After a year of artist releases, Printshop Forever will be taking a short break. I’m going to keep on blogging and the shop will stay open, but will be re-vamping the way the site functions. No worries – You’ll learn about the changes here before anywhere else! Stay tuned.
I was lucky enough to meet Eva Zeisel in 2004 when I was interning for a decorative arts company called the Chipstone Foundation. They had worked hard to create a retrospective exhibition of sorts shown at the Milwaukee Art Museum, not long after the breathtaking new Calatrava addition was completed. This must have caught Eva’s attention because she insisted on a visit. The foundation was a buzz with the news, because of course everyone was so excited, but also because Eva was 98 and her visit brought about a lot of planning and a lot of finger crossing that with wings of the addition would go up that day (wind speeds over 35 mph mean they stay down.) Eva did come and the wings did go up. It was an amazing visit touring a monument of architectural design with someone who had spent her life creating objects so similar in energy, but so different in scale. Although I had spent a lot of time in the space, it was inspiring to see it through the eyes of someone so well versed in design.
Her life was an amazing one- being imprisoned, fleeing from Nazi occupation, teaching in the US– not only being one of the great modernist designers, but in a time when women often weren’t afforded the opportunity.
I was married this year and my china was designed by her. I love the way it looks with all of its nesting biomorphic utilitarian objects- tea pots and coffee mugs, platters and plates- which she described as practical objects for the common table. I have it displayed next to the china my grandmother received at her wedding in the 50s – hand painted, gold leafed, traditional. Together they make for an striking display, one well used and loved next to the other which will be with time.
Eva passed away on December 30th, I am sorry to say. Amazingly at the age of 105. She will be missed, although her legacy continues to thrive.
I stayed at Evan’s house at many points in 2008 and 2009. The most significant thing that sticks out in my mind is the aquarium with the frogs and sleeping on the floor. Oh how things have changed over the years. Truly a magical land captured by the very talented Ghazal Sheei. If you have never read her blog before click here – it’s worth it.
Craft fairs, historically, have been seen as the lowest common denominator as far as interesting shopping venues go. But, of course in the last ten years with the rise of the terms like ‘New Wave of Craft’ or ‘Indie Craft’ and enormous online marketplaces like Etsy and Big Cartel, everyone from your little sister to your great aunt now stand in lines in freezing cold temperatures waiting to get inside to these pop-up marketplace events with hopes to find something new and inspiring, the perfect holiday gift or a big splurge for themselves that they will never find again. Terms like DIY roll of the tips of tongues and makers of all sorts stand behind their perfectly curated tables waiting to lure shoppers in for sales. After touring with Handmade Nation, I got just a little burnt out on the owls and bird aesthetic and although I don’t collect plush, I had definitely seen my fair share. Although I have always had an intense urge to support my local creative community, it seemed like it was against all odds that I would throw my hat into the ring and co-organize my own craft fair. I did though and I am pleased to say that it is a tremendous feeling to trap nearly 70 vendors in a warehouse space and hope that people come to peruse their handmade goods. My main interest is promoting emerging makers or hobbyists who haven’t quite gotten up the urge to quit their day jobs. What I have found is that the line between art and craft definitely blur and the guarantee of little twee things being created because that is what people will buy is sometimes traded in for personal quests to make things for the sake of making just to satisfy the hands of the maker. Here in Milwaukee, last Saturday at Art vs. Craft was a great example of the divergent crowd overcoming the stereotype of the indie craft fair and making things that were truly unique. This weekend, though, it is our turn to shine. The craft fair that I organize with three other lovely ladies (Alyssa Schulte, Ashley Chapman and Vanessa Andrew) is in its second year. A sophomore year (hopefully!) without the slump. Come on down to Hover Craft if you get the chance. We have things to do, food to eat, bloodies to drink and vendors that will knock your socks off.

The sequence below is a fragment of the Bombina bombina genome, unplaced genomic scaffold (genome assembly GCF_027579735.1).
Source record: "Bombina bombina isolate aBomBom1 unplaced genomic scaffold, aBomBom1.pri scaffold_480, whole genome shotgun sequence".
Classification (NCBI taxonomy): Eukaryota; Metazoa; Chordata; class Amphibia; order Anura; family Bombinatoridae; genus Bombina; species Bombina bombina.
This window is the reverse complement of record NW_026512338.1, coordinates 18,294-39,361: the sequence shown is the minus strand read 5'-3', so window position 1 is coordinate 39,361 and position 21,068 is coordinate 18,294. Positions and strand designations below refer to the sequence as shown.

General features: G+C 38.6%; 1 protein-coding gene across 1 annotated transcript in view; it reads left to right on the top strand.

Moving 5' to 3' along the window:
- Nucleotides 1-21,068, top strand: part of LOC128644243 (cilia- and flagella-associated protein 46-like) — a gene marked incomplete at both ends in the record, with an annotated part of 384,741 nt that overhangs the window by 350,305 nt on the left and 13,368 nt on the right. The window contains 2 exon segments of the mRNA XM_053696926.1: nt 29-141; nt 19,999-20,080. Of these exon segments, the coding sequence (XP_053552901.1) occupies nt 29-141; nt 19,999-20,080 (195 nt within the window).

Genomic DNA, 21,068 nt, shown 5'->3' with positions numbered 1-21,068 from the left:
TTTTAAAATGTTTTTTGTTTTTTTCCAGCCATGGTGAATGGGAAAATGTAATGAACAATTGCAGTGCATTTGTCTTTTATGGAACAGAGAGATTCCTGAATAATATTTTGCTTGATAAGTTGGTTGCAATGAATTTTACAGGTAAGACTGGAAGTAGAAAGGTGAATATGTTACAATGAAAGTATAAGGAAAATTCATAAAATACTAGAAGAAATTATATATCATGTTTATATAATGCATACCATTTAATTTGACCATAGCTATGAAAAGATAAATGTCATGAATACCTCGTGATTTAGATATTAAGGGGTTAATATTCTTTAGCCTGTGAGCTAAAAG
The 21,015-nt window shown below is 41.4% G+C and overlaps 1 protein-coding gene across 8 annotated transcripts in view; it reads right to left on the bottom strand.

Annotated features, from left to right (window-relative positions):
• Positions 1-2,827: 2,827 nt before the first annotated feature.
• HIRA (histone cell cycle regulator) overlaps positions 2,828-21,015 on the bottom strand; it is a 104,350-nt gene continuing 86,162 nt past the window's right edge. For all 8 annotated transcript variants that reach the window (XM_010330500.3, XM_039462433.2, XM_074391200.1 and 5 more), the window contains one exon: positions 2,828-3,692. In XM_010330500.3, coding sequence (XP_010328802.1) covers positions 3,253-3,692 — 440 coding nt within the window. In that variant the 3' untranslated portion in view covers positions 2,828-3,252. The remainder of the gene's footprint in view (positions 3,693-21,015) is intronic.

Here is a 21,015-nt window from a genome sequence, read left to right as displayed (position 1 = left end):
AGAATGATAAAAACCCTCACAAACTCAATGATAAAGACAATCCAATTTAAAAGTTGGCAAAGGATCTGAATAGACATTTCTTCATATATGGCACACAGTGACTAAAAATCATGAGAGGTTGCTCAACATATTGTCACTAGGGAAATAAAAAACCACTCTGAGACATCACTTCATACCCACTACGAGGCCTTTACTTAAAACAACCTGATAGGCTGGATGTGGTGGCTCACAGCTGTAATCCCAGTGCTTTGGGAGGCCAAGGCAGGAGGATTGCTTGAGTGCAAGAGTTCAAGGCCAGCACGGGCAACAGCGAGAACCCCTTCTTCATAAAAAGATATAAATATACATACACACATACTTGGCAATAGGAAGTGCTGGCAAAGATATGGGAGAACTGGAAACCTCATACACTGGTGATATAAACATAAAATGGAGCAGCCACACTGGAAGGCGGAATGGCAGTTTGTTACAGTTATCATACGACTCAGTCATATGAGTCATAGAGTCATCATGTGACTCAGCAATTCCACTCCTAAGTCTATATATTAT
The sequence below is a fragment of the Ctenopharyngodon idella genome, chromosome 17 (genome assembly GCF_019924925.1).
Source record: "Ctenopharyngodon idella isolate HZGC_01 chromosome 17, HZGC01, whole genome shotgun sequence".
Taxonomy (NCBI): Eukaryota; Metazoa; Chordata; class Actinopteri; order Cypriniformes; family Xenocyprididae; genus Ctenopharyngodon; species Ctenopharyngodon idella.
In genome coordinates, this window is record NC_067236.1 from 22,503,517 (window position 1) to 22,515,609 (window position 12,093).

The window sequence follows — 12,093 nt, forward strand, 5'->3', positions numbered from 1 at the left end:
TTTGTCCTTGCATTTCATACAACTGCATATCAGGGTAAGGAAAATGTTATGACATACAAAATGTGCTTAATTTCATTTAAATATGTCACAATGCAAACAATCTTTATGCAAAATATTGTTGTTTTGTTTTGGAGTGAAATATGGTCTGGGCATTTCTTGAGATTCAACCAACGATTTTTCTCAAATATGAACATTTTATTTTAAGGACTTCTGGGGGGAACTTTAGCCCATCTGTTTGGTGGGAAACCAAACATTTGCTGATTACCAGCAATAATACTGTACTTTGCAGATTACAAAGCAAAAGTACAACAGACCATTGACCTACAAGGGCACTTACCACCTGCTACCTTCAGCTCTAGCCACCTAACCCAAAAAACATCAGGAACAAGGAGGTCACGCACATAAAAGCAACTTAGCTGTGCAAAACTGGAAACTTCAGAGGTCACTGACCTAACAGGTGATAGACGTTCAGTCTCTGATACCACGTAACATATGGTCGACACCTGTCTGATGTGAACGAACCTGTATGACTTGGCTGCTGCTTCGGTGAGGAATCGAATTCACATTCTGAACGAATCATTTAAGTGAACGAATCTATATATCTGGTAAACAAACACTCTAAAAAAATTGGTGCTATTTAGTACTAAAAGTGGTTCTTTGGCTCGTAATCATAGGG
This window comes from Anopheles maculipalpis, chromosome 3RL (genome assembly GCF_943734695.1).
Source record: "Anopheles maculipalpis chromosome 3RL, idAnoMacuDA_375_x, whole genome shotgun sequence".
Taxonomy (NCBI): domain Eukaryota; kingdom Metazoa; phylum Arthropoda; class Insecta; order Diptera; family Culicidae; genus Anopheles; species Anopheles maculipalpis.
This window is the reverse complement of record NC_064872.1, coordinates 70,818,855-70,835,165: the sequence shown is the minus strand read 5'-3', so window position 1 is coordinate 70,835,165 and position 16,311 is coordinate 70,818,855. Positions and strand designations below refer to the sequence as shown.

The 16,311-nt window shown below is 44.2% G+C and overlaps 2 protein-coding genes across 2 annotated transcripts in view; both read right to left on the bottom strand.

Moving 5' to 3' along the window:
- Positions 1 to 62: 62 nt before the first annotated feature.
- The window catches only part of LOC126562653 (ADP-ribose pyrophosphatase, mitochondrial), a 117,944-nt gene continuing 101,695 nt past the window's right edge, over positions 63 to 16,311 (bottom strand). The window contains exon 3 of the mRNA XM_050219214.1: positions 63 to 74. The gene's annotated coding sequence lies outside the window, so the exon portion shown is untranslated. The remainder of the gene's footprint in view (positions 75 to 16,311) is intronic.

I am just a bit behind on this one, but I finally picked up the second issue of Fine Line Magazine, entitled Act Accordingly from Boswell Books on Downer yesterday. It is every bit as lovely as the first – but I have to admit, the inclusion of Javier Pinon’s collages of cowboys dangling from chandeliers may have put this issue over the edge for me. The editing-curating duo of Cassandra Smith (yes, her art is featured on Printshop Forever) and Jessica Steeber continue to plumb the depths of the art world to present carefully collected images and thoughts for your pleasure. If you haven’t had the chance to flip through one, I highly recommend you pick up a copy.
If you are lucky enough to live near one of these places, you can walk to find it:
Milwaukee, WI – Boswell Books & Hot Pop
Madison, WI – A Room of One’s Own
Chicago, IL – Workshop
Providence, RI – Ada Books
Seattle, WA – 20Twenty
Austin, TX – Domy Books
Berlin, Germany – Do You Read Me?